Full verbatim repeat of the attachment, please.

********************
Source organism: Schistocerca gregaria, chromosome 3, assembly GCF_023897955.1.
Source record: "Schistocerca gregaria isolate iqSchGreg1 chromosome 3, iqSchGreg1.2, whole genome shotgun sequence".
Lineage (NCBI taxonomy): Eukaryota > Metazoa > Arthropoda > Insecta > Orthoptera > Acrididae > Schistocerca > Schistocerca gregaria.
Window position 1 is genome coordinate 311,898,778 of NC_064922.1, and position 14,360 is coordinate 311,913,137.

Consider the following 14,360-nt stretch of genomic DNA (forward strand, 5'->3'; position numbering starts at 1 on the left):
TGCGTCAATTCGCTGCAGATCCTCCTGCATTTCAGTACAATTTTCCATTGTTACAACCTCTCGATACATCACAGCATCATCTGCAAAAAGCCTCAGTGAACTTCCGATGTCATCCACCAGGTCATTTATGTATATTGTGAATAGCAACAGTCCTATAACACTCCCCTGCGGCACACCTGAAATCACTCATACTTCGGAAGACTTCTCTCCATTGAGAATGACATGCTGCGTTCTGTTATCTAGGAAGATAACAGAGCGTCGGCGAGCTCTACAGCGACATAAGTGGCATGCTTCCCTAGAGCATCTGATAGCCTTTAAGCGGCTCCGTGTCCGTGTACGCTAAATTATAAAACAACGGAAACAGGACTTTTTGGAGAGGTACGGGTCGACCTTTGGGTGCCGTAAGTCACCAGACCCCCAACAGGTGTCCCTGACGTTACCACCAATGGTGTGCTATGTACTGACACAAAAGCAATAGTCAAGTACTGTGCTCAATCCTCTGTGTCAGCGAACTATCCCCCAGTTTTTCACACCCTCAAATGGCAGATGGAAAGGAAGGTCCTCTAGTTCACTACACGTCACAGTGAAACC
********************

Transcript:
Source organism: Schistocerca gregaria, chromosome 3, assembly GCF_023897955.1.
Source record: "Schistocerca gregaria isolate iqSchGreg1 chromosome 3, iqSchGreg1.2, whole genome shotgun sequence".
Lineage (NCBI taxonomy): Eukaryota > Metazoa > Arthropoda > Insecta > Orthoptera > Acrididae > Schistocerca > Schistocerca gregaria.
Window position 1 is genome coordinate 311,898,778 of NC_064922.1, and position 14,360 is coordinate 311,913,137.

Consider the following 14,360-nt stretch of genomic DNA (forward strand, 5'->3'; position numbering starts at 1 on the left):
TGCGTCAATTCGCTGCAGATCCTCCTGCATTTCAGTACAATTTTCCATTGTTACAACCTCTCGATACATCACAGCATCATCTGCAAAAAGCCTCAGTGAACTTCCGATGTCATCCACCAGGTCATTTATGTATATTGTGAATAGCAACAGTCCTATAACACTCCCCTGCGGCACACCTGAAATCACTCATACTTCGGAAGACTTCTCTCCATTGAGAATGACATGCTGCGTTCTGTTATCTAGGAAGATAACAGAGCGTCGGCGAGCTCTACAGCGACATAAGTGGCATGCTTCCCTAGAGCATCTGATAGCCTTTAAGCGGCTCCGTGTCCGTGTACGCTAAATTATAAAACAACGGAAACAGGACTTTTTGGAGAGGTACGGGTCGACCTTTGGGTGCCGTAAGTCACCAGACCCCCAACAGGTGTCCCTGACGTTACCACCAATGGTGTGCTATGTACTGACACAAAAGCAATAGTCAAGTACTGTGCTCAATCCTCTGTGTCAGCGAACTATCCCCCAGTTTTTCACACCCTCAAATGGCAGATGGAAAGGAAGGTCCTCTAGTTCACTACACGTCACAGTGAAACC